When looking at the best performing stocks last week, one company stands out. The Marks and Spencer (LSE:MKS) share price jumped 23%, to close on Friday at 237p. Considering the struggles that the business has endured in recent years, this jump was certainly good news. It also means that over a one-year period, the share price has almost doubled, rising 95%. Here’s what has been happening.
Good results push the shares higher
The main event that pushed the Marks and Spencer share price higher was the release of its half-year results through to the beginning of October. The company used 2019 figures as a comparison instead of the pandemic hit 2020 period. Obviously, this makes more sense. So with reference to 2019, revenue was up 5%. And profit before tax was up 17.9% at £187.3m.
Good progress was also seen in other parts of the financial statement. For example, net debt was reduced from £4.07bn in 2019 to £3.15bn now. It actually coped well during 2020 in this regard, lowering net debt to £3.82bn.
Free cash flow (an important metric for retailers) improved to £287.6m, having actually been below zero in 2019. This should really help the company going forward.
Marks and Spencer isn’t getting too excited by the results though. CEO Steve Rowe said: “Unpacking the numbers isn’t a linear exercise and we’ve called out the Covid bounce-back tailwinds, as well as the headwinds from the pandemic, supply chain and Brexit, some of which will continue into next year”.
Can the Marks and Spencer share price keep going?
The release of the results on Wednesday morning saw the share price jump to 229p. It closed the week at 237p. So even after the results, the following couple of days saw further gains for the shares.
This bodes well for investors, showing that even after people had time to fully digest the report, the bias was still towards buying shares. Part of this rise was also linked to the positive outlook from the business.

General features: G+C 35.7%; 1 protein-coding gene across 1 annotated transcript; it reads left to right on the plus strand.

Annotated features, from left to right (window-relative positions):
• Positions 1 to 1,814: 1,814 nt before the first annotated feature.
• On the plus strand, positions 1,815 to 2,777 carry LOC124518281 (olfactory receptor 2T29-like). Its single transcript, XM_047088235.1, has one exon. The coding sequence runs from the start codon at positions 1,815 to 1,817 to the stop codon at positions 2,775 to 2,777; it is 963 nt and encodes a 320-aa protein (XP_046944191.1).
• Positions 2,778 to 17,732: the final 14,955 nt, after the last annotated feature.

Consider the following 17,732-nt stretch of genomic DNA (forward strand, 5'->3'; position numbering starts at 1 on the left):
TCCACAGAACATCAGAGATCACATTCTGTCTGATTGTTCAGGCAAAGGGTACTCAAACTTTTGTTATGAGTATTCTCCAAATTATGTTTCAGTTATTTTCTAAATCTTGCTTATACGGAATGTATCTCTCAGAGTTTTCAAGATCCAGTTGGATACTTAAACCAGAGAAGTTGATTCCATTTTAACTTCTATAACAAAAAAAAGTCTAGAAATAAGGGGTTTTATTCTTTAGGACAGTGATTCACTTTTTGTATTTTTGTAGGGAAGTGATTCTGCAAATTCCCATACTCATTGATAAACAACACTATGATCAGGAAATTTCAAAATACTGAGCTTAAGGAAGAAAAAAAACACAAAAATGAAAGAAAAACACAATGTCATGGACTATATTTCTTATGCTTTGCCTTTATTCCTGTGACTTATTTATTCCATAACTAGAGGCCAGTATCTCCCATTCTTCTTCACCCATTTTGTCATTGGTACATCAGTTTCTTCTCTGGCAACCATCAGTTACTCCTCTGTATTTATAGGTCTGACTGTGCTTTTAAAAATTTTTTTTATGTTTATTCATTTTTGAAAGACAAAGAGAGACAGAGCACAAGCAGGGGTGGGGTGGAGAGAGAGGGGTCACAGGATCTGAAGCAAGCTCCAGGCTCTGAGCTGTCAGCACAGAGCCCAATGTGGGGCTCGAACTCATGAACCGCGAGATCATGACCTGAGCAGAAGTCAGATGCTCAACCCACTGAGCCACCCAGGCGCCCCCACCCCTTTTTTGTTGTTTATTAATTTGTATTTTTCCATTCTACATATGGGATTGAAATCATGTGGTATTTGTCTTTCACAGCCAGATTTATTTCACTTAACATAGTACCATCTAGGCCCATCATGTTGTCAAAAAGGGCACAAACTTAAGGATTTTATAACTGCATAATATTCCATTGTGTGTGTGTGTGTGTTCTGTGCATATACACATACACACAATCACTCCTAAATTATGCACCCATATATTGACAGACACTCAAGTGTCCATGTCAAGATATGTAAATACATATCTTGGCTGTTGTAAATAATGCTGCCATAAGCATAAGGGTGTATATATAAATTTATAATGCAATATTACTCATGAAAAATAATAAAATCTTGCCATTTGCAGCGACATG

It raised the full-year profit before tax and adjusting items guidance to around £500m. Back in August this estimate stood at £350m. So it’s clear that even with the risks associated with a temporary Covid comeback, the outlook does seem good.
The rally in the Marks and Spencer share price could continue in coming months too, in my opinion. The business is entering the key festive season trading period. After many tightened their belts last Christmas, I’d expect consumer spending to be much higher this year. Supply chain issues are a definite risk though.
The business still has a long way to go before it gets back to the glory days. In fact, it might never get back there. But the results last week were definitely a catalyst to push it in the right direction. Personally, I’m going to see how the share trades in the next couple of weeks before committing, but it’s definitely on my watchlist as a stock worth buying.
The post Why the Marks and Spencer share price soared 23% last week appeared first on The Motley Fool UK.
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